aspect common to mutually comparable quantities
NOTE 1 The division of 'quantity' according to 'kind of quantity' is to some extent arbitrary.
EXAMPLE 1 The quantities diameter, circumference, and wavelength are generally considered to be quantities of the same kind, namely of the kind of quantity called length.
EXAMPLE 2 The quantities heat, kinetic energy, and potential energy are generally considered to be quantities of the same kind, namely of the kind of quantity called energy.
EXAMPLE The quantities moment of force and energy are, by convention, not regarded as being of the same kind, although they have the same dimension. Similarly for heat capacity and entropy, as well as for number of entities, relative permeability, and mass fraction.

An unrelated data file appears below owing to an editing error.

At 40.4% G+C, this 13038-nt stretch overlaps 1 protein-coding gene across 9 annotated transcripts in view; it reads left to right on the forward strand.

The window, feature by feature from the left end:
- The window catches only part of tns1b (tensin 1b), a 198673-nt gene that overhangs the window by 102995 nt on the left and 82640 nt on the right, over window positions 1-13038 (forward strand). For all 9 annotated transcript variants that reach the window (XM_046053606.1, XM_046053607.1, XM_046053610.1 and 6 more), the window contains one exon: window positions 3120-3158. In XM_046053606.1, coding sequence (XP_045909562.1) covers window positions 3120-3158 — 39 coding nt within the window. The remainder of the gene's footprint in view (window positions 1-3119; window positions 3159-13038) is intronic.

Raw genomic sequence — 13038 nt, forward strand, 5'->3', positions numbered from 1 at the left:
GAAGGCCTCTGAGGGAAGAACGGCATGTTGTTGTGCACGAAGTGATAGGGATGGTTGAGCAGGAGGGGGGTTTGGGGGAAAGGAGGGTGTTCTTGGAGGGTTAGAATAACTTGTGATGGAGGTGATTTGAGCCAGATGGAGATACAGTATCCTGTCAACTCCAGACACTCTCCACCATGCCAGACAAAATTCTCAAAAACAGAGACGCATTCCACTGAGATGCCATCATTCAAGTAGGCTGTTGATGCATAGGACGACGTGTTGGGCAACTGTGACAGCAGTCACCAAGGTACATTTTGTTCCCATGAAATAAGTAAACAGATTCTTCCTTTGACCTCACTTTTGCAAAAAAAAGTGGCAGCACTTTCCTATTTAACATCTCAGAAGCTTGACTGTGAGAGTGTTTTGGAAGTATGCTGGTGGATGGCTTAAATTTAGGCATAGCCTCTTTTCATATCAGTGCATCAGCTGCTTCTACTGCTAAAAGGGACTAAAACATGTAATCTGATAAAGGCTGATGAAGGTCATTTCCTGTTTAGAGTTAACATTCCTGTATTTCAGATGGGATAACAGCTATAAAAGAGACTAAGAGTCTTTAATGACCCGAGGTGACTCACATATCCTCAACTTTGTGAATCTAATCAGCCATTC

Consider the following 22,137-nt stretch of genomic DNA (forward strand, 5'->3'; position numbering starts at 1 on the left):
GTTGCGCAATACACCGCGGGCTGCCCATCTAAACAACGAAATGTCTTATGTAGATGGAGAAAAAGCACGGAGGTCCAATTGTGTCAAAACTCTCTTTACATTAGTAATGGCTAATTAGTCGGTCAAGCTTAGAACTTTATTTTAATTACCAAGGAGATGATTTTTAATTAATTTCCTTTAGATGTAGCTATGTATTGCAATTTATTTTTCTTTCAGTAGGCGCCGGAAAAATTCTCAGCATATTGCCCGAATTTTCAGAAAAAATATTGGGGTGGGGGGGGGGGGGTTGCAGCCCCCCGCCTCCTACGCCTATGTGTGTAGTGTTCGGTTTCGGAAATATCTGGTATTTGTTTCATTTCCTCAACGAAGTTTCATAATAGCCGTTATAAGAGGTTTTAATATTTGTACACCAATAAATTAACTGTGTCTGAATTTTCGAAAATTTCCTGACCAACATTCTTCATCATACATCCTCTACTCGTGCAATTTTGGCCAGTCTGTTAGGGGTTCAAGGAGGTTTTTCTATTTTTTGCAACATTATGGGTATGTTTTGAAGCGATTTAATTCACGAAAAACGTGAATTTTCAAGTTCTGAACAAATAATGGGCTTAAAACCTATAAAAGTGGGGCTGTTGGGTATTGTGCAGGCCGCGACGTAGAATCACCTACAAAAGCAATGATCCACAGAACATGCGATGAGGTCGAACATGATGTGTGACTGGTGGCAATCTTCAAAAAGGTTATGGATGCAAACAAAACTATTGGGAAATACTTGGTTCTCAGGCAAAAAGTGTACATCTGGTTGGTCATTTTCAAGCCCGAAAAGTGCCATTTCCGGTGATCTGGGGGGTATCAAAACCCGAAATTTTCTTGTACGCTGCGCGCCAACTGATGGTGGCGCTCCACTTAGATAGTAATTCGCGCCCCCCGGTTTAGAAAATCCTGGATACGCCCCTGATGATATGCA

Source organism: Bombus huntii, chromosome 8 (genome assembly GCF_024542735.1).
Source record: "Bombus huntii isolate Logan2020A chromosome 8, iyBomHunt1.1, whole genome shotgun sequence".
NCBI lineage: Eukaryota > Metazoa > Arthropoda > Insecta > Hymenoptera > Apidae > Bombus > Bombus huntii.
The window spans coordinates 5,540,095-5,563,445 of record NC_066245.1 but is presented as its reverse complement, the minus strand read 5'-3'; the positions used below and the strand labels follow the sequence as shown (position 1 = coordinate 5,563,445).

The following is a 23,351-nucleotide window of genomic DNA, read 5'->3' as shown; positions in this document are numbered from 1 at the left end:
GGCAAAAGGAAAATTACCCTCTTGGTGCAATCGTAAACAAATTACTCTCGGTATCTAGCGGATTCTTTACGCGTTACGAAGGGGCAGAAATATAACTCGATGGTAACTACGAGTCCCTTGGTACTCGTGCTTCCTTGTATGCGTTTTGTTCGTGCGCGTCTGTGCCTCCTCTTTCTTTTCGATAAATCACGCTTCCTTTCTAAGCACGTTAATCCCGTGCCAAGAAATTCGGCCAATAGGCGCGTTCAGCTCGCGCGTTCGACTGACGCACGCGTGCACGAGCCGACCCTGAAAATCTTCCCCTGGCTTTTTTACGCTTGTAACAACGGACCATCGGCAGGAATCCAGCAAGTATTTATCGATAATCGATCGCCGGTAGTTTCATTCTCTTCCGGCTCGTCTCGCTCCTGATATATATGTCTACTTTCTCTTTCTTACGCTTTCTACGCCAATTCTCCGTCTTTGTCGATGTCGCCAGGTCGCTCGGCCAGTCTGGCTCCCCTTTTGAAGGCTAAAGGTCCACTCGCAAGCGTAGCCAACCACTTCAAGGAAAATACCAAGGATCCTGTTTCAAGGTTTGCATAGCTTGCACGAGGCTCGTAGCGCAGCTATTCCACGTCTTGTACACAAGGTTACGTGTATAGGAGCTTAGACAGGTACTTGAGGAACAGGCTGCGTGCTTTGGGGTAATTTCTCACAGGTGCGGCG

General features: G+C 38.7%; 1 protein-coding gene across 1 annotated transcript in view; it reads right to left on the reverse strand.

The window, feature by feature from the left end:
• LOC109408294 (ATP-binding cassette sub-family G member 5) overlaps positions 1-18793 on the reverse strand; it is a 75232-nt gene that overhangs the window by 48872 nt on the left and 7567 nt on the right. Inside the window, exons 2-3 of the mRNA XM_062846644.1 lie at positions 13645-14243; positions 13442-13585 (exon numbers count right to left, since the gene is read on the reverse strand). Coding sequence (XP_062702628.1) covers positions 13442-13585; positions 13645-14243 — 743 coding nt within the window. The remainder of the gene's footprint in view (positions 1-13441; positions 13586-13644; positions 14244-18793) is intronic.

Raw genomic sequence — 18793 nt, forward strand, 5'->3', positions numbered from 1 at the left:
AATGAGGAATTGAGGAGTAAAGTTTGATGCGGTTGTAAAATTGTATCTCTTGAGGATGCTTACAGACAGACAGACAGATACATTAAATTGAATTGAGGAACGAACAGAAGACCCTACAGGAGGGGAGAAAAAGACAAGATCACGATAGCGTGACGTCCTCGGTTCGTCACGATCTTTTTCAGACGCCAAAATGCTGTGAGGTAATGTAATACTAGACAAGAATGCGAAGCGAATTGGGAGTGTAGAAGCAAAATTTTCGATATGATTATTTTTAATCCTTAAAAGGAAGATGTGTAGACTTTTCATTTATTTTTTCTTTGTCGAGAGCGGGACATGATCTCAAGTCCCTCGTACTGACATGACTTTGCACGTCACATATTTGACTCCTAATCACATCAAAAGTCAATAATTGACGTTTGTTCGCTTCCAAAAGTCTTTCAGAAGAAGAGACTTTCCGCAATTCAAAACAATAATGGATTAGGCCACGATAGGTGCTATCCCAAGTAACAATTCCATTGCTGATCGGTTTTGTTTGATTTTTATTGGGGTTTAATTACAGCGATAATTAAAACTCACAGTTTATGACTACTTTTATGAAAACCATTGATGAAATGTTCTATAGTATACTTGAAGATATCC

NOTE 3 In English, the terms for quantities in the left half of the table in 1.1, Note 1, are often used for the corresponding 'kinds of quantity'. In French, the term “nature” is only used in expressions such as “grandeurs de même nature” (in English, “quantities of the same kind”).
ANNOTATION (informative) [3 December 2013] The term "kind" is mainly used in expressions such as "quantities of the same kind." Two quantities of the same kind are mutually comparable, so that they can be placed in order of magnitude. Length and mass are quantities of different kinds because they are not mutually comparable.